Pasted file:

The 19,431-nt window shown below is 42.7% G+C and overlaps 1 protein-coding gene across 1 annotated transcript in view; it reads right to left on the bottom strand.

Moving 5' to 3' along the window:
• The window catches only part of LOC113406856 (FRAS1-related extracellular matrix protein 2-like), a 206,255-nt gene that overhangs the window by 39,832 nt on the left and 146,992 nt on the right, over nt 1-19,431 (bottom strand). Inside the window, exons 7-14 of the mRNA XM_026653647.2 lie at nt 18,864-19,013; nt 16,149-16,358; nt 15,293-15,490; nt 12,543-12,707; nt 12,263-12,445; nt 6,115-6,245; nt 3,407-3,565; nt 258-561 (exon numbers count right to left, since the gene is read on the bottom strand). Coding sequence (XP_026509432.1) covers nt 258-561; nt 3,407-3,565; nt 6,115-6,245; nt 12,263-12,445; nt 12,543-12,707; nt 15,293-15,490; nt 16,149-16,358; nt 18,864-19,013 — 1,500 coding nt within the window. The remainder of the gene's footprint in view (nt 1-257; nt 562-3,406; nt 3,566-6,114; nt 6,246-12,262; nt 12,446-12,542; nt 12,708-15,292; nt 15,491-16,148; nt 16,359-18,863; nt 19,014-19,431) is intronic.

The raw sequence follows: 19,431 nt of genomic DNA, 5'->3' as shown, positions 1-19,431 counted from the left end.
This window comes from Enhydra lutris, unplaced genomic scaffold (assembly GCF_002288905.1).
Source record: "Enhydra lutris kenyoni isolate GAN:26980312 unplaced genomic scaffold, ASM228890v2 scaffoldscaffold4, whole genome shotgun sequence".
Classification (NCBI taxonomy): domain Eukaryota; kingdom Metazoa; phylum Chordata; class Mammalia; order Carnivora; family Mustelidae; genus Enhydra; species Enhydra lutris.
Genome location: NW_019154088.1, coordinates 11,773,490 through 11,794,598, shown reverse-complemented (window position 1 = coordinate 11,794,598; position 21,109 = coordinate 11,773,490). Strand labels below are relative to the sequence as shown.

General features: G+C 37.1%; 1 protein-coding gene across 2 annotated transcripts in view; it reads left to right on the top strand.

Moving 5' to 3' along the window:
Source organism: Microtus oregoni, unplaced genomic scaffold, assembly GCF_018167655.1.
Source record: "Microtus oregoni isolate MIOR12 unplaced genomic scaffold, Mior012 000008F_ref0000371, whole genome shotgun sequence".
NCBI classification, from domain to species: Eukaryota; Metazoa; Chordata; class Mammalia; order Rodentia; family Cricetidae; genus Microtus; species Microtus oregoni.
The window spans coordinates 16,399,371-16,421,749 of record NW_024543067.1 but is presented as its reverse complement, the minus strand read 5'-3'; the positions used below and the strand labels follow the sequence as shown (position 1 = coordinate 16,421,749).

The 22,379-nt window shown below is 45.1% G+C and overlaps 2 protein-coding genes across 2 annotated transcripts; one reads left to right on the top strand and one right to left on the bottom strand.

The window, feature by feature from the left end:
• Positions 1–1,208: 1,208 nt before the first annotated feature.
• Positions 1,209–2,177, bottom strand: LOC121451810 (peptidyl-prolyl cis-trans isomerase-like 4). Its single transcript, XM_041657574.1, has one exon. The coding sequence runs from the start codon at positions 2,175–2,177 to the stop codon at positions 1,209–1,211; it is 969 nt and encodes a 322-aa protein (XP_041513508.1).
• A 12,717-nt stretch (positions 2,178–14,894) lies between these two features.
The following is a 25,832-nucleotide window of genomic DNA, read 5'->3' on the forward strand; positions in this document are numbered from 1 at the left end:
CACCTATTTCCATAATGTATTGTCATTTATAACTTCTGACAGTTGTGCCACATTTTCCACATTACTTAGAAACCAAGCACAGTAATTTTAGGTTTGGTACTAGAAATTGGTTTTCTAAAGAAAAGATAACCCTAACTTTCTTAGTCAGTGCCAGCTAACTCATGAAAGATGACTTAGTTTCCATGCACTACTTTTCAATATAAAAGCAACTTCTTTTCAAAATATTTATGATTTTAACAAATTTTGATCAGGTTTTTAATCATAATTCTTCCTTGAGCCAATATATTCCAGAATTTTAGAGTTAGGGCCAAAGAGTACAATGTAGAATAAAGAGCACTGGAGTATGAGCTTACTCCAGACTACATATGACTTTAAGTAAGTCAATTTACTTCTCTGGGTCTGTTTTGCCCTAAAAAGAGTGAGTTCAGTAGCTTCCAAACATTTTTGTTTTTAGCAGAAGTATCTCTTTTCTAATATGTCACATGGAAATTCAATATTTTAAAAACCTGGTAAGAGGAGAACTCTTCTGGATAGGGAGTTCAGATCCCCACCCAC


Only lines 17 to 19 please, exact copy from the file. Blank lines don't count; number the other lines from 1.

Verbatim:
• Positions 1–1,208: 1,208 nt before the first annotated feature.
• Positions 1,209–2,177, bottom strand: LOC121451810 (peptidyl-prolyl cis-trans isomerase-like 4). Its single transcript, XM_041657574.1, has one exon. The coding sequence runs from the start codon at positions 2,175–2,177 to the stop codon at positions 1,209–1,211; it is 969 nt and encodes a 322-aa protein (XP_041513508.1).
• A 12,717-nt stretch (positions 2,178–14,894) lies between these two features.